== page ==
Dr. Richard L. Benkin
The numbers tell the story—or at least part of it. After India’s Partition, Hindus were almost a third of the East Pakistan population, according to Pakistan’s 1951 census. When East Pakistan became Bangladesh in 1971, they were under a fifth; 30 years later less than a tenth; and according to reliable estimates, less than eight percent today. Throughout that time, there was a steady flow of reports on anti-Hindu atrocities there; atrocities that include religious desecration, land grabs, property destruction, beatings, forced conversion to Islam, child abduction, rape, and murder.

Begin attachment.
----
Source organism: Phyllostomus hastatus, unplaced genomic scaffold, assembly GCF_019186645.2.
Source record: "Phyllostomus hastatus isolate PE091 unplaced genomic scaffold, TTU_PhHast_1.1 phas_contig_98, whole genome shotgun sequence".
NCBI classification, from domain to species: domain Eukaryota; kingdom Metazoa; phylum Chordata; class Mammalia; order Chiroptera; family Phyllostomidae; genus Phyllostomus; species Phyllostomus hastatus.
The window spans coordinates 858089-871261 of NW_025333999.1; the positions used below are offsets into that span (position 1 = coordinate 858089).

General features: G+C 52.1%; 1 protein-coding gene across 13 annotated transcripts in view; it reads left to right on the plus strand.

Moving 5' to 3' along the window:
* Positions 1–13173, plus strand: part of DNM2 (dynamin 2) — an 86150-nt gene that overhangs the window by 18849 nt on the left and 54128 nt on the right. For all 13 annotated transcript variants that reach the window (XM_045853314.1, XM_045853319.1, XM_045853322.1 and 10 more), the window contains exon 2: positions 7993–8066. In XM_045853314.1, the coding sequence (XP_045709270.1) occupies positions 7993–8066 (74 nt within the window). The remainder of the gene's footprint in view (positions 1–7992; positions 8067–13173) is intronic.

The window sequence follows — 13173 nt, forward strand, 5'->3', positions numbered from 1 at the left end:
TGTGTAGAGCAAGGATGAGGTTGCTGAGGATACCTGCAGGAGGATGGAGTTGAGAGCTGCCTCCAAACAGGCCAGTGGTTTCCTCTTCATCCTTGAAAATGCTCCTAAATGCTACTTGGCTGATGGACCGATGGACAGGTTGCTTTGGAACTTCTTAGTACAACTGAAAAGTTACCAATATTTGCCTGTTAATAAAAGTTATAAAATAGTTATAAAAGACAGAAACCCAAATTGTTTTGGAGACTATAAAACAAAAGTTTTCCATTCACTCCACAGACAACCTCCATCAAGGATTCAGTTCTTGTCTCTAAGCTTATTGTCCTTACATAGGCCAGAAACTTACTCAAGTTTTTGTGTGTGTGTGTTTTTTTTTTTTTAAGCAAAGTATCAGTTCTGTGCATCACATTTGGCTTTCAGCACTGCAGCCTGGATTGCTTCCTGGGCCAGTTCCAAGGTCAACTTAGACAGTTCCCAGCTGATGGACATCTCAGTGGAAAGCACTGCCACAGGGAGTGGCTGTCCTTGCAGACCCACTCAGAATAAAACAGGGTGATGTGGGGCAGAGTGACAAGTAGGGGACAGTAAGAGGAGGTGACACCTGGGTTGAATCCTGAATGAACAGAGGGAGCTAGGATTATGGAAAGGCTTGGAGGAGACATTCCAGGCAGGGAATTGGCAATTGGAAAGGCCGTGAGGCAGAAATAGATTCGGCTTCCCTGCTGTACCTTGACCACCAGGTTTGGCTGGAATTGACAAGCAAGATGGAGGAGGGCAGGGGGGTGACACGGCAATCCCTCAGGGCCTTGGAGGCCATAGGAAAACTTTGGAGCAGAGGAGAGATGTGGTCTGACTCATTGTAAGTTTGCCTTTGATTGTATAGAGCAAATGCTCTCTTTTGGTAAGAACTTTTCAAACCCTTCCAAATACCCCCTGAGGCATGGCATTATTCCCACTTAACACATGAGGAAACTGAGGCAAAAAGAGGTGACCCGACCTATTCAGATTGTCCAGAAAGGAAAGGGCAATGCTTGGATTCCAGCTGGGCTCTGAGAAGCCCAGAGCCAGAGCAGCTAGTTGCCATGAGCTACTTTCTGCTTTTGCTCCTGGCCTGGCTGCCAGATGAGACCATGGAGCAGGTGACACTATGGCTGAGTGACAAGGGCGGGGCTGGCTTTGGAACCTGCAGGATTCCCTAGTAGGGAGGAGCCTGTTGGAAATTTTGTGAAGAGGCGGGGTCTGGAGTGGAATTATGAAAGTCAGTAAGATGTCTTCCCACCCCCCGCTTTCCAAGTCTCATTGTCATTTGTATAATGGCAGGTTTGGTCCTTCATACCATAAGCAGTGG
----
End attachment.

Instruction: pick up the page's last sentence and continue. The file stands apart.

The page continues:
Bangladeshi governments not only refused to prosecute the perpetrators, but also maintained openly discriminatory laws. One, the Vested Property Act, is an anti-Hindu law taken in whole cloth from Pakistan that allows the government to seize minority land and distribute it to Muslims. It has been the economic engine that powers ethnic cleansing. Another, the Eighth Amendment to the Constitution, declares Islam to be the state religion with numerous consequences that elevate Bangladeshi Muslims and denigrate all other citizens, especially Hindus.
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